The advent of true mobile health technology comes with obstacles and caveats, but despite that holds great promise to "reengineer" care, according to a viewpoint published in Science Translational Medicine.
The in-depth analysis, by Scripps Health researchers Steven Steinhubl, M.D., Eric Muse, M.D., and Eric Topol, M.D., outlines the emergence of mHealth technologies and the related challenges that will demand attention and require action.
"As noted by these examples, there is great potential for mHealth technologies to reengineer almost every facet of healthcare and, in the process, markedly improve our understanding of human physiology in health and disease," the authors write. "The surge in computing power and mobile connectivity have fashioned a foundation for mobile health technologies that can transform the mode and quality of clinical research and healthcare on a global scale."
The authors describe the incorporation of mHealth into routine care as challenging and yet "so potentially transformational." The mHealth challenges include redesigning the clinical research paradigm, financial hurdles, health data privacy and ownership, information security and data overload.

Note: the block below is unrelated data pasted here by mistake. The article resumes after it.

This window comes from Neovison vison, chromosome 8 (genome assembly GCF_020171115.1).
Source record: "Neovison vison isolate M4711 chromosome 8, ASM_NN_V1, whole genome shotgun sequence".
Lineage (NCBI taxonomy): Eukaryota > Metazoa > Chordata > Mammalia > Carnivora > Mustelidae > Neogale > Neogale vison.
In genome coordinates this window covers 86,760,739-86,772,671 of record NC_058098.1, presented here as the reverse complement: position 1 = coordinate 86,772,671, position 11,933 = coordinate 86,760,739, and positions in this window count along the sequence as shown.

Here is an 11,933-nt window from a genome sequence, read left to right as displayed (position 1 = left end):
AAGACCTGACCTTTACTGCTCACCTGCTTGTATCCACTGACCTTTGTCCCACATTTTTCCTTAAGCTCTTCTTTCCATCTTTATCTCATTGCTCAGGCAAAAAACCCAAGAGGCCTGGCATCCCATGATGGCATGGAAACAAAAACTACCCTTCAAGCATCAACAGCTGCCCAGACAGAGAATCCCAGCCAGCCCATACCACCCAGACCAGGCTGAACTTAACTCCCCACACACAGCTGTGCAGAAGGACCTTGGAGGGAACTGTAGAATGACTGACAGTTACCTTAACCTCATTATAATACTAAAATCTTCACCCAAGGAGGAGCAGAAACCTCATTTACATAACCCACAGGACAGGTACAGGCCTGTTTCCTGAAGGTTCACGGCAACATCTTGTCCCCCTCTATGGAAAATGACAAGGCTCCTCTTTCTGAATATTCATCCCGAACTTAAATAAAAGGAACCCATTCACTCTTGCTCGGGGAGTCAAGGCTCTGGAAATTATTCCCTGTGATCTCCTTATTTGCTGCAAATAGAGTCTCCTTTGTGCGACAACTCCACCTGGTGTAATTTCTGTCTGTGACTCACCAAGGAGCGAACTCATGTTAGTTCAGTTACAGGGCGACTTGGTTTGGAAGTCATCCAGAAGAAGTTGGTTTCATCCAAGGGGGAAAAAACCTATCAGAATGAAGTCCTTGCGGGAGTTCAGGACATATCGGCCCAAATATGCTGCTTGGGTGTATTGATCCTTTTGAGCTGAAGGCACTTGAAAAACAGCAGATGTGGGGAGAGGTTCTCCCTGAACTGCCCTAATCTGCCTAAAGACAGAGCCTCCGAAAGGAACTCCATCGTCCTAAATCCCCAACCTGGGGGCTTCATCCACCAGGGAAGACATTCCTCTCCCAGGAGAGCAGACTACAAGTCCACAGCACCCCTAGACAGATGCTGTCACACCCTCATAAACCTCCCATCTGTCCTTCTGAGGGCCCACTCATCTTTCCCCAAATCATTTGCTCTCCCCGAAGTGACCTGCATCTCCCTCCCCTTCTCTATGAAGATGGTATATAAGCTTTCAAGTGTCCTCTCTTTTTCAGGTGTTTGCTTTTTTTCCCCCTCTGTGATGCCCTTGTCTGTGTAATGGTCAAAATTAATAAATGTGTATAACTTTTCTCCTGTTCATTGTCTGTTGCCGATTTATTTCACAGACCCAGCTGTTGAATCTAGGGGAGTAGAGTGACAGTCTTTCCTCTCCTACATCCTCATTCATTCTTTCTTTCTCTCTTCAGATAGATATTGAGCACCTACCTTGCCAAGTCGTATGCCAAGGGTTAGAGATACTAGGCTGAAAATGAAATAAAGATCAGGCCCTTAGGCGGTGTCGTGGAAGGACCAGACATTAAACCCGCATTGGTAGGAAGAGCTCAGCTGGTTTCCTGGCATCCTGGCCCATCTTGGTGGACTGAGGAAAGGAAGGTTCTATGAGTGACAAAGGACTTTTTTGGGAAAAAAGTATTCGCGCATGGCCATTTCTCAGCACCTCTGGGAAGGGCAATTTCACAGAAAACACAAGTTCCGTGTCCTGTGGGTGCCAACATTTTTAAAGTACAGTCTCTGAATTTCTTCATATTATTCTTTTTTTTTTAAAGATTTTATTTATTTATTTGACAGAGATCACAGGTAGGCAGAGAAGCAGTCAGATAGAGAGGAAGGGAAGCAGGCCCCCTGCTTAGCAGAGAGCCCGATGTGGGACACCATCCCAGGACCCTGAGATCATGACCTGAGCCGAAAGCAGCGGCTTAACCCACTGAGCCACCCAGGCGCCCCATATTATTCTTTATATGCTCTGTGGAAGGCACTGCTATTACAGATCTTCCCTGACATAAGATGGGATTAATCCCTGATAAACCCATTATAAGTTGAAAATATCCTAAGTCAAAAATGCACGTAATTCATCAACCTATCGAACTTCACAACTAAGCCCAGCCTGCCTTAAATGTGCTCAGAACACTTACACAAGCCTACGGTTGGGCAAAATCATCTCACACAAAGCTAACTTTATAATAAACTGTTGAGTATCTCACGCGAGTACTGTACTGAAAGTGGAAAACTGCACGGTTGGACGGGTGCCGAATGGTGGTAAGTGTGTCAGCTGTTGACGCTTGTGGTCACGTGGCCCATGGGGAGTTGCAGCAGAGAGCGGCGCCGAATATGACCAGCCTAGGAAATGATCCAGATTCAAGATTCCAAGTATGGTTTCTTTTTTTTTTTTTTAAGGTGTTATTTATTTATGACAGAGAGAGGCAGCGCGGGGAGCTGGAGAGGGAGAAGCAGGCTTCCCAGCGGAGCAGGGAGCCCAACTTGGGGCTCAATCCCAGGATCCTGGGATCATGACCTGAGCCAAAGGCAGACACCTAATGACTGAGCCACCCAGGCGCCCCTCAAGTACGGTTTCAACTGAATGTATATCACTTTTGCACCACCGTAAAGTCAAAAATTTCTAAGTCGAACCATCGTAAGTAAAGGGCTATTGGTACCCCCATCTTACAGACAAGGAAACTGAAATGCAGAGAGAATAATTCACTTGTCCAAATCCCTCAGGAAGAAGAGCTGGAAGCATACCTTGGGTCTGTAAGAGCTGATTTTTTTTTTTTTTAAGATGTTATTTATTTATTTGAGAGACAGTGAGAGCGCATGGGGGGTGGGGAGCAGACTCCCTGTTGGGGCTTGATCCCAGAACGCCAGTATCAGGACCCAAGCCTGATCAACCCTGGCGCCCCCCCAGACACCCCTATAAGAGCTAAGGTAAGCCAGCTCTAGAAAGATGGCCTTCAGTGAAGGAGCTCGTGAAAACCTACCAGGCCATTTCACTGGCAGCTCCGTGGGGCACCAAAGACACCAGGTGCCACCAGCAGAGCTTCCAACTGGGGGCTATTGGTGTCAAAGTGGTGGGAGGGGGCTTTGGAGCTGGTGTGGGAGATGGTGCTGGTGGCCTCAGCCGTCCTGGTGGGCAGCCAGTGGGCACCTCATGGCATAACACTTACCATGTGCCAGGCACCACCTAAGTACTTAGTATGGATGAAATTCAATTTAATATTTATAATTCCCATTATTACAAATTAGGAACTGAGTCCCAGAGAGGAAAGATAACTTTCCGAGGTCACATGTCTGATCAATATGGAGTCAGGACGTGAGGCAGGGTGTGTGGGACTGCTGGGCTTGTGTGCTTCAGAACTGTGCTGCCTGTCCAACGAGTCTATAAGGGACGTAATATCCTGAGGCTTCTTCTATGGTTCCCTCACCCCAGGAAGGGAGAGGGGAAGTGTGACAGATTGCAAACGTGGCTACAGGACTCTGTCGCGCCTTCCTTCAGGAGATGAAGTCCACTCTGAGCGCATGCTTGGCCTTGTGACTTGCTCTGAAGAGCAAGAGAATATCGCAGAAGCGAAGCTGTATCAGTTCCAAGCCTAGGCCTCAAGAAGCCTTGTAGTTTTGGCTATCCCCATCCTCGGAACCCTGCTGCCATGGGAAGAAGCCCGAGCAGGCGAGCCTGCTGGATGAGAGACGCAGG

Increased demand for wearables may cause providers to face an overflow of patient data, they add. That "tsunami" of information will lead to issues such as a potential need for constant oversight and the need to summarize all the data into a usable and meaningful format.
Wearable adoption is tied to consumer education on the benefits of such tools. A recent Parks Associates study reports just 5 percent of U.S. broadband households are home to a smartwatch providing health and fitness tracking features, and 8 percent of households are using a digital fitness activity tracker such as a pedometer.
Yet Americans increasingly are interested in emerging mHealth and fitness devices and tech. Roughly two-thirds of Americans are enthusiastic about tapping digital tools for managing personal health and such eagerness likely will drive deeper adoption of wearables and use of mobile medical apps, states the fifth annual "Pulse of Online Health," conducted by Makovsky Health/Kelton.
For more information:
- read the viewpoint (.pdf)
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